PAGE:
Sunday, August 10, 2014

A Compact Insight

The esteemed CDR M at Ace of Spades' place presents us with a revealing photo and a very insightful assessment. First, the photo, of a restaurant receipt issued in Minnesota:

Now for the enveloping story:

A small cafe in Stillwater has thrown itself into the big battle over Minnesota’s minimum wage increases, inundating the cafe with dozens of phone calls and online comments this week after it tacked on a 35-cent fee to meal tabs.

Oasis Cafe owner Craig Beemer said the fee is needed to offset the 75-cent wage hike that took effect Aug. 1, the first time Minnesota’s minimum wage has increased in a decade. Even with only half a dozen servers, Beemer says it will cost him $10,000 more a year to pay servers $8 an hour instead of the federal rate of $7.25 an hour. Instead of adding it on to food prices, he added the “minimum wage fee” — the only restaurant known to do so in Minnesota so far.... “We believe that the industry is overreacting,” Wade Luneburg of the MN State Council of UNITE HERE Unions told the Star Tribune this week. “Putting [minimum wage] fees on tickets and passing the cost on to consumers directly is strange at best, and creates an ‘us against them’ mentality while ordering dinner.”

Finally, CDR M's highly valuable insight:

Democrats do hate people knowing what they're paying for and why.

Ponder that for a moment.


When you know what you're paying for and why, and you receive the good or service into your own hands, you're capable of making the most important decisions in the marketplace:

  • Is this what I need or want?
  • Is it of the quality I seek?
  • Is it worth what I've been asked to pay for it?

Normal, "dyadic" or two-party transactions, in which a seller and a buyer exchange goods for money without the intervention of some third party, enable the buyer to answer those questions without deflection or distortion. However, when the State gets into the act with laws that compel or constrain something about the transaction, the matter becomes murky. This is particularly the case with minimum-price laws -- and a minimum-wage law is exactly that.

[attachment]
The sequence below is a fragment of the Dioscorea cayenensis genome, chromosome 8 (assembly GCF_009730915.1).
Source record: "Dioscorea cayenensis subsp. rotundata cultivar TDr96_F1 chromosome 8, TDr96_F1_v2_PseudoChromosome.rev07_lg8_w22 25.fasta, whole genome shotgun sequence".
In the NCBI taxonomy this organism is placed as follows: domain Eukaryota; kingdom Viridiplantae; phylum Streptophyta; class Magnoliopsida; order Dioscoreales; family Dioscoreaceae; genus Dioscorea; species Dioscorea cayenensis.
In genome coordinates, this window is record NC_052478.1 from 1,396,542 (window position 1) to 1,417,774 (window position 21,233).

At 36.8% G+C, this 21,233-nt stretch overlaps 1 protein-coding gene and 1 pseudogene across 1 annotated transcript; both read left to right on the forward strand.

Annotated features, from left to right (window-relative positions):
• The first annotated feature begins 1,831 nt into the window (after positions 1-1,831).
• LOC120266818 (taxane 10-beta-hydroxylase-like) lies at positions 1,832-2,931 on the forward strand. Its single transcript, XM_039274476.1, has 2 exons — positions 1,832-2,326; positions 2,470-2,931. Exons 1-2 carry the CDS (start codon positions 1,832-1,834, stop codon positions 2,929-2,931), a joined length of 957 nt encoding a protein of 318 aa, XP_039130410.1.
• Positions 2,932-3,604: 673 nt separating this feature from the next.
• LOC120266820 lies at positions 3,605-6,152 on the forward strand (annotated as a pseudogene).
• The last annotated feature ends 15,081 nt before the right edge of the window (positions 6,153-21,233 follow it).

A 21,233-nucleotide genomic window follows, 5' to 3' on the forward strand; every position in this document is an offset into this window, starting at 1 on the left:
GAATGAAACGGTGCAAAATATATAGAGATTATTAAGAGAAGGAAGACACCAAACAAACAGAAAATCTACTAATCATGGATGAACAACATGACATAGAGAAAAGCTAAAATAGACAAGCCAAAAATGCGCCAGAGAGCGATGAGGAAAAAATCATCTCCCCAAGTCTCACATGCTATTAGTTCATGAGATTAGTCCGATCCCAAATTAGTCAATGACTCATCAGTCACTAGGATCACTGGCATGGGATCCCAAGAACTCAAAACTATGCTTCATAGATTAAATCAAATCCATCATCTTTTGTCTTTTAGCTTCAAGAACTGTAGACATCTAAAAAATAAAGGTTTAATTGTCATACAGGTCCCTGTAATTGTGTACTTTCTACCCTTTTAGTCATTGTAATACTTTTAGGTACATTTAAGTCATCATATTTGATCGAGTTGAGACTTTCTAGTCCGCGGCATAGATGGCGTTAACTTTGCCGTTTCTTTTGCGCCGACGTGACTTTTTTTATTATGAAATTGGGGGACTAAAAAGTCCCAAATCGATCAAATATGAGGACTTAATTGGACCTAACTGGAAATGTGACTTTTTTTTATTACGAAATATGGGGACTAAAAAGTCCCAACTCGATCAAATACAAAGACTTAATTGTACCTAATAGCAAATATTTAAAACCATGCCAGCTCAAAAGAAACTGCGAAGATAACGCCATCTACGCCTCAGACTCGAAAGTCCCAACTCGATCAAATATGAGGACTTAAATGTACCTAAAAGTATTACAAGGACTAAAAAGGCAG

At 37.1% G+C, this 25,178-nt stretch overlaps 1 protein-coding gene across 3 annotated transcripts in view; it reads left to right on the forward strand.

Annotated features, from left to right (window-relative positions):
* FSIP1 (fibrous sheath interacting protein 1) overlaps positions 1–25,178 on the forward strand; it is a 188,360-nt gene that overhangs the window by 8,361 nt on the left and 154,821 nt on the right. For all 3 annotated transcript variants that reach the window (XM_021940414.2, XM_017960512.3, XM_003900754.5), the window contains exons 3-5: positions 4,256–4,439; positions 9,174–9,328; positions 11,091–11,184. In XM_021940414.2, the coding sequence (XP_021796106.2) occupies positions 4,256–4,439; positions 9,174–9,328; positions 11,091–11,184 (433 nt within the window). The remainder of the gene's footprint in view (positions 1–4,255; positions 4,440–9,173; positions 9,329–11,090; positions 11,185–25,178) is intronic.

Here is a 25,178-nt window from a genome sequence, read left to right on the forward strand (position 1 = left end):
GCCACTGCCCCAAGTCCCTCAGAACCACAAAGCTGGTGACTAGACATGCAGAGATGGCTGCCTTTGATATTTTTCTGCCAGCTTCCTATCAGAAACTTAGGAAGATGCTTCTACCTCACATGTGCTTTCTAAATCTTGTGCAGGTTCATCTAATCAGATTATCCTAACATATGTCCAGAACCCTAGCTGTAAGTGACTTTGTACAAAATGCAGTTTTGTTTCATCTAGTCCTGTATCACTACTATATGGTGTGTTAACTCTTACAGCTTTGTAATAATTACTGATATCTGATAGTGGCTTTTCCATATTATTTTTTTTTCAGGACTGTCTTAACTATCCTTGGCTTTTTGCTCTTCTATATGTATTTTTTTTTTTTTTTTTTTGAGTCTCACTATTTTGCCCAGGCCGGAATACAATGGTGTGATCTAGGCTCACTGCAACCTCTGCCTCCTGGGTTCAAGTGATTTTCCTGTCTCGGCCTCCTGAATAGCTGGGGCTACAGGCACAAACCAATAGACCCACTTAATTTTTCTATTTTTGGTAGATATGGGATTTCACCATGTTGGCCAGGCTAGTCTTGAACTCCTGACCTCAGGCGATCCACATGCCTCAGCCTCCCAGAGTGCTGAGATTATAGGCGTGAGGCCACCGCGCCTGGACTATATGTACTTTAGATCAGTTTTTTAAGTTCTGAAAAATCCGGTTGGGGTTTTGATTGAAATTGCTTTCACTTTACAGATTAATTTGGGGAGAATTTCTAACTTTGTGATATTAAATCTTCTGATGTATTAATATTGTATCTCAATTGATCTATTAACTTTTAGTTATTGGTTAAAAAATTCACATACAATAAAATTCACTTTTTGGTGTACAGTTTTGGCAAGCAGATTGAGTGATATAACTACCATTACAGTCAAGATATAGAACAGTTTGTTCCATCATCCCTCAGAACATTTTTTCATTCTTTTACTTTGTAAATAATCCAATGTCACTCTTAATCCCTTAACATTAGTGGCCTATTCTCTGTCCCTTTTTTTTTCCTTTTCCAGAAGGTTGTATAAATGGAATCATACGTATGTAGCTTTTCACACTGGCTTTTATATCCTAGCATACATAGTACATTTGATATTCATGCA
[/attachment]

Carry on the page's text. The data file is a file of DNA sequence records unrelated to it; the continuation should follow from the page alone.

Milton Friedman was especially candid about it in his book Free To Choose: "Economists may not know much, but we do know how to create shortages and surpluses." The brief disquisition that follows on maximum and minimum price laws is more illuminating than the entire text of the Congressional Record.

When the labor market is unencumbered legally, a "market-clearing" equilibrium is swiftly established, in which the entire stock of persons willing to do that labor for the prevailing wage is employed by employers who want the work performed and are willing to pay the market wage for it. Let's imagine that the equilibrium results in 100 persons employed as waiters and waitresses at the prevailing wage. Other things being kept equal, were the wage to increase, then more persons would be willing to work at those jobs; were it to decrease, fewer persons would seek such employment.

Conversely, employers will only pay a certain wage for a certain job if it's consonant with their own objectives: i.e., their ability to stay in business at an acceptable level of profit. A free market causes the prevailing wage level for a job to settle at a level determined by the stock of willing workers and the ability of employers to profit from their labor at that level. As bloodless as it sounds, it's merely what arises from enterprise in a free market.